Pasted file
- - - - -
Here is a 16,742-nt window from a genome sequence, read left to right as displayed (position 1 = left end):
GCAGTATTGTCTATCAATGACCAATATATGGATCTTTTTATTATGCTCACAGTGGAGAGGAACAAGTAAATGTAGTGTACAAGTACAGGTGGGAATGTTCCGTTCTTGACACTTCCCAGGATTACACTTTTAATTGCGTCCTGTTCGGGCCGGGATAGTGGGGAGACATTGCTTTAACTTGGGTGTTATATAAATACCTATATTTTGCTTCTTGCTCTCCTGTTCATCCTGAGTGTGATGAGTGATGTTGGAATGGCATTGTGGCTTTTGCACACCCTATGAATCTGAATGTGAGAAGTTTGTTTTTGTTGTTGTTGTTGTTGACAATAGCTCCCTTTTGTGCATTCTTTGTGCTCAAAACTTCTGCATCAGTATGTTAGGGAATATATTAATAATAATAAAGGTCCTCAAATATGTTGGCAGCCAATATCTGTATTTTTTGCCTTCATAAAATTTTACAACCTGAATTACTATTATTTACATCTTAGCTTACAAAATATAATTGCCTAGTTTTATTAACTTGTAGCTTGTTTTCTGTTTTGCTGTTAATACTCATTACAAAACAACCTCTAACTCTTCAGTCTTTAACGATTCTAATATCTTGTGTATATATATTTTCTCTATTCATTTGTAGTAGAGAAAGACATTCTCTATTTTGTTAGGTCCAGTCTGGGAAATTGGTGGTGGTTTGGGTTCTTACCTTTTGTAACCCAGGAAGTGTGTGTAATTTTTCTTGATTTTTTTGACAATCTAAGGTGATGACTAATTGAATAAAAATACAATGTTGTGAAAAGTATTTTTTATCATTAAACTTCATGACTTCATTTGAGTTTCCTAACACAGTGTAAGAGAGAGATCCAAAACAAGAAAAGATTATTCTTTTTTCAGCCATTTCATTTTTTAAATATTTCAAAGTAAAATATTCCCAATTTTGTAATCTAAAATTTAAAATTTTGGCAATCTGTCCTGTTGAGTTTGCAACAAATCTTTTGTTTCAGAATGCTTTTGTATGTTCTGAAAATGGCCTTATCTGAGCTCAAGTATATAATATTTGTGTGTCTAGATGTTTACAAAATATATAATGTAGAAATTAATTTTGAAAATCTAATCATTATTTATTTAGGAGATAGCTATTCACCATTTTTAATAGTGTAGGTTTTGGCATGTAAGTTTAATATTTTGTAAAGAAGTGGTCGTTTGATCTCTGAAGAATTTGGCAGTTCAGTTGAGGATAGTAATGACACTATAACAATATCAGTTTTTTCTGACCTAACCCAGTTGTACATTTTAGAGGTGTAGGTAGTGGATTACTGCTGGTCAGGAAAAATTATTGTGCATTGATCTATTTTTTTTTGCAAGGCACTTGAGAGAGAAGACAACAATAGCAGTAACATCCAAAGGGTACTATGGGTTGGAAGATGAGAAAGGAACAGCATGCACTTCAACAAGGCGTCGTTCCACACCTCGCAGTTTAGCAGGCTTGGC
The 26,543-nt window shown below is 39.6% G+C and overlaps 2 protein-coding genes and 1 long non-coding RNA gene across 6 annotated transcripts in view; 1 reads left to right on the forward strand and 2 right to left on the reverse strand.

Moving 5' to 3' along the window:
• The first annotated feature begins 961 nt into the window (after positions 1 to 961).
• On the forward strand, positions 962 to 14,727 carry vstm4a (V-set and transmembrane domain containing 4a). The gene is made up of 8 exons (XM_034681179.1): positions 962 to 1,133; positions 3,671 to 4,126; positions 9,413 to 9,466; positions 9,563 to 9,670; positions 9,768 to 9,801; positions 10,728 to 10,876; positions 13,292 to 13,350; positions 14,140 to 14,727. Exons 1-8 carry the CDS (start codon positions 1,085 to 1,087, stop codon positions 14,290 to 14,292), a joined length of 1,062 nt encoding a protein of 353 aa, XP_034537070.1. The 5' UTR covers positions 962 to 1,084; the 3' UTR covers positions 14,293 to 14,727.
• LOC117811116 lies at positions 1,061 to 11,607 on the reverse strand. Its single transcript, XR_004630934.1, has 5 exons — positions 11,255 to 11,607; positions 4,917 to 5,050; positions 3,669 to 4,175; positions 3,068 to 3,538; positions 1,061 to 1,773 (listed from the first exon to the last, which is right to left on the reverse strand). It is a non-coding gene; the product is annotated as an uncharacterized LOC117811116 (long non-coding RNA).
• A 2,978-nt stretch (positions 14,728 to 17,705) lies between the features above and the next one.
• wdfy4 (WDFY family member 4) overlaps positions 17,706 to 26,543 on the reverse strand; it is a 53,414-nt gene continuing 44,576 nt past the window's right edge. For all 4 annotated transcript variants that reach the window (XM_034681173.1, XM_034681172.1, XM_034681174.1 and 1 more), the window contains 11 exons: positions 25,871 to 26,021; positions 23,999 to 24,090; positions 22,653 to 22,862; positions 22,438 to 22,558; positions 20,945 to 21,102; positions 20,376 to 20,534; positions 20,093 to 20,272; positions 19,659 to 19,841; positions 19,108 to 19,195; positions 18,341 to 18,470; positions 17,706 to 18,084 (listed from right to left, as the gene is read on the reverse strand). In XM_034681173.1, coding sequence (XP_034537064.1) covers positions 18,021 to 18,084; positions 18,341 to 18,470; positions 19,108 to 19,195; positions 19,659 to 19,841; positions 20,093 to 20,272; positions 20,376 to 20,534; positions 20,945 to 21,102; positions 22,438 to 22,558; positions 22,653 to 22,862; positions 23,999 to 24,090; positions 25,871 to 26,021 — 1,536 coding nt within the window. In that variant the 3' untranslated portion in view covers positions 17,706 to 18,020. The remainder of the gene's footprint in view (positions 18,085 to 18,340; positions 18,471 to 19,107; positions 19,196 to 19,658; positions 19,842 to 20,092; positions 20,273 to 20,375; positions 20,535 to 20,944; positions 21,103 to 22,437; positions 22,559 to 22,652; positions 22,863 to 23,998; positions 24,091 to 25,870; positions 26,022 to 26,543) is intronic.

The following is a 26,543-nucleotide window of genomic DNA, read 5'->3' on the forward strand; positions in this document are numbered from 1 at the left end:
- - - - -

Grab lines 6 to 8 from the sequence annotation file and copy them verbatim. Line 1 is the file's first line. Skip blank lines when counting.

• On the forward strand, positions 962 to 14,727 carry vstm4a (V-set and transmembrane domain containing 4a). The gene is made up of 8 exons (XM_034681179.1): positions 962 to 1,133; positions 3,671 to 4,126; positions 9,413 to 9,466; positions 9,563 to 9,670; positions 9,768 to 9,801; positions 10,728 to 10,876; positions 13,292 to 13,350; positions 14,140 to 14,727. Exons 1-8 carry the CDS (start codon positions 1,085 to 1,087, stop codon positions 14,290 to 14,292), a joined length of 1,062 nt encoding a protein of 353 aa, XP_034537070.1. The 5' UTR covers positions 962 to 1,084; the 3' UTR covers positions 14,293 to 14,727.
• LOC117811116 lies at positions 1,061 to 11,607 on the reverse strand. Its single transcript, XR_004630934.1, has 5 exons — positions 11,255 to 11,607; positions 4,917 to 5,050; positions 3,669 to 4,175; positions 3,068 to 3,538; positions 1,061 to 1,773 (listed from the first exon to the last, which is right to left on the reverse strand). It is a non-coding gene; the product is annotated as an uncharacterized LOC117811116 (long non-coding RNA).
• A 2,978-nt stretch (positions 14,728 to 17,705) lies between the features above and the next one.